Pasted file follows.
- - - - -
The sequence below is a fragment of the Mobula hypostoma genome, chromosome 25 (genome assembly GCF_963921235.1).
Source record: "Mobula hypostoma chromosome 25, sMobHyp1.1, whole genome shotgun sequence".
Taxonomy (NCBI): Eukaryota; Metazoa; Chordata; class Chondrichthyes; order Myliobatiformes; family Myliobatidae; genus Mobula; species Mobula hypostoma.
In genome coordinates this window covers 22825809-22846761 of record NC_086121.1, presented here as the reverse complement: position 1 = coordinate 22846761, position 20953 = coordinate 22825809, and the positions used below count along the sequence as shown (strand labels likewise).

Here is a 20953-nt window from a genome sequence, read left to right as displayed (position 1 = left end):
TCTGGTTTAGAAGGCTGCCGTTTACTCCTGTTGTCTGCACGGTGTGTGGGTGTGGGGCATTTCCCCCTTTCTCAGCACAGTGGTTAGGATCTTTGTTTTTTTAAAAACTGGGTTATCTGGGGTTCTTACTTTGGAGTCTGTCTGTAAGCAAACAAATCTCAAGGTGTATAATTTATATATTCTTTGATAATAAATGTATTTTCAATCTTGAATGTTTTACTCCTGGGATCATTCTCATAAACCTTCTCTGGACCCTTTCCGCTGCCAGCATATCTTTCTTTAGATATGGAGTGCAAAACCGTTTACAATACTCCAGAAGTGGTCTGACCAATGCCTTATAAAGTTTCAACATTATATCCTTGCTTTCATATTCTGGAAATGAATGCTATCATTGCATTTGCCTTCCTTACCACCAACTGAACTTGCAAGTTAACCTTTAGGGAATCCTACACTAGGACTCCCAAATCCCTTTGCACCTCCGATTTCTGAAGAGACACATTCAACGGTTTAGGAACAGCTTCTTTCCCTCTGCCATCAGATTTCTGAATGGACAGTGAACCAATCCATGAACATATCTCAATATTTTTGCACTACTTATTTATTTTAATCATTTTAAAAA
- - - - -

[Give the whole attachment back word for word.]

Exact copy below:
The sequence below is a fragment of the Mobula hypostoma genome, chromosome 25 (genome assembly GCF_963921235.1).
Source record: "Mobula hypostoma chromosome 25, sMobHyp1.1, whole genome shotgun sequence".
Taxonomy (NCBI): Eukaryota; Metazoa; Chordata; class Chondrichthyes; order Myliobatiformes; family Myliobatidae; genus Mobula; species Mobula hypostoma.
In genome coordinates this window covers 22825809-22846761 of record NC_086121.1, presented here as the reverse complement: position 1 = coordinate 22846761, position 20953 = coordinate 22825809, and the positions used below count along the sequence as shown (strand labels likewise).

Here is a 20953-nt window from a genome sequence, read left to right as displayed (position 1 = left end):
TCTGGTTTAGAAGGCTGCCGTTTACTCCTGTTGTCTGCACGGTGTGTGGGTGTGGGGCATTTCCCCCTTTCTCAGCACAGTGGTTAGGATCTTTGTTTTTTTAAAAACTGGGTTATCTGGGGTTCTTACTTTGGAGTCTGTCTGTAAGCAAACAAATCTCAAGGTGTATAATTTATATATTCTTTGATAATAAATGTATTTTCAATCTTGAATGTTTTACTCCTGGGATCATTCTCATAAACCTTCTCTGGACCCTTTCCGCTGCCAGCATATCTTTCTTTAGATATGGAGTGCAAAACCGTTTACAATACTCCAGAAGTGGTCTGACCAATGCCTTATAAAGTTTCAACATTATATCCTTGCTTTCATATTCTGGAAATGAATGCTATCATTGCATTTGCCTTCCTTACCACCAACTGAACTTGCAAGTTAACCTTTAGGGAATCCTACACTAGGACTCCCAAATCCCTTTGCACCTCCGATTTCTGAAGAGACACATTCAACGGTTTAGGAACAGCTTCTTTCCCTCTGCCATCAGATTTCTGAATGGACAGTGAACCAATCCATGAACATATCTCAATATTTTTGCACTACTTATTTATTTTAATCATTTTAAAAA